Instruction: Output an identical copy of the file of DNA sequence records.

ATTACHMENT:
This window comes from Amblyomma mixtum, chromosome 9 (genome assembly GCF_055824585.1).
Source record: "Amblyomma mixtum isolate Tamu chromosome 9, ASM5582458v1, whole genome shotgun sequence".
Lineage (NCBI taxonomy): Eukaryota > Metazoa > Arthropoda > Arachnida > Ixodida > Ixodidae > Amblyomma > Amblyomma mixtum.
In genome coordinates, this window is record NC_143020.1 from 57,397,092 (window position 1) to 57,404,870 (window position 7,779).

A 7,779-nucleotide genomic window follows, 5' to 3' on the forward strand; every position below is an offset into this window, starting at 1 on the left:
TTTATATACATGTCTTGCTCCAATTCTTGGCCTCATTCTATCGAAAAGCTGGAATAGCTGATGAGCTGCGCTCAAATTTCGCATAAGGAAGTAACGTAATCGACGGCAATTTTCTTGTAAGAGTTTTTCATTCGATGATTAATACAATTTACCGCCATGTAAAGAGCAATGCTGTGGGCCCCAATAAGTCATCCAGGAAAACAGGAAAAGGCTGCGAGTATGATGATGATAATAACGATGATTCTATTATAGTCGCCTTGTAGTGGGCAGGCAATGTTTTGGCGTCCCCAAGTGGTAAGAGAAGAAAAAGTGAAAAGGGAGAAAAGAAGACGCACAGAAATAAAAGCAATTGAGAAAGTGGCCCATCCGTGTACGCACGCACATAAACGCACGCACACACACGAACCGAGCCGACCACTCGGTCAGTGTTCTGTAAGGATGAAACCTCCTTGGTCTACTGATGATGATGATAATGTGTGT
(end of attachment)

This window comes from Amblyomma mixtum, chromosome 9 (genome assembly GCF_055824585.1).
Source record: "Amblyomma mixtum isolate Tamu chromosome 9, ASM5582458v1, whole genome shotgun sequence".
Lineage (NCBI taxonomy): Eukaryota > Metazoa > Arthropoda > Arachnida > Ixodida > Ixodidae > Amblyomma > Amblyomma mixtum.
In genome coordinates, this window is record NC_143020.1 from 57,397,092 (window position 1) to 57,404,870 (window position 7,779).

A 7,779-nucleotide genomic window follows, 5' to 3' on the forward strand; every position below is an offset into this window, starting at 1 on the left:
TTTATATACATGTCTTGCTCCAATTCTTGGCCTCATTCTATCGAAAAGCTGGAATAGCTGATGAGCTGCGCTCAAATTTCGCATAAGGAAGTAACGTAATCGACGGCAATTTTCTTGTAAGAGTTTTTCATTCGATGATTAATACAATTTACCGCCATGTAAAGAGCAATGCTGTGGGCCCCAATAAGTCATCCAGGAAAACAGGAAAAGGCTGCGAGTATGATGATGATAATAACGATGATTCTATTATAGTCGCCTTGTAGTGGGCAGGCAATGTTTTGGCGTCCCCAAGTGGTAAGAGAAGAAAAAGTGAAAAGGGAGAAAAGAAGACGCACAGAAATAAAAGCAATTGAGAAAGTGGCCCATCCGTGTACGCACGCACATAAACGCACGCACACACACGAACCGAGCCGACCACTCGGTCAGTGTTCTGTAAGGATGAAACCTCCTTGGTCTACTGATGATGATGATAATGTGTGT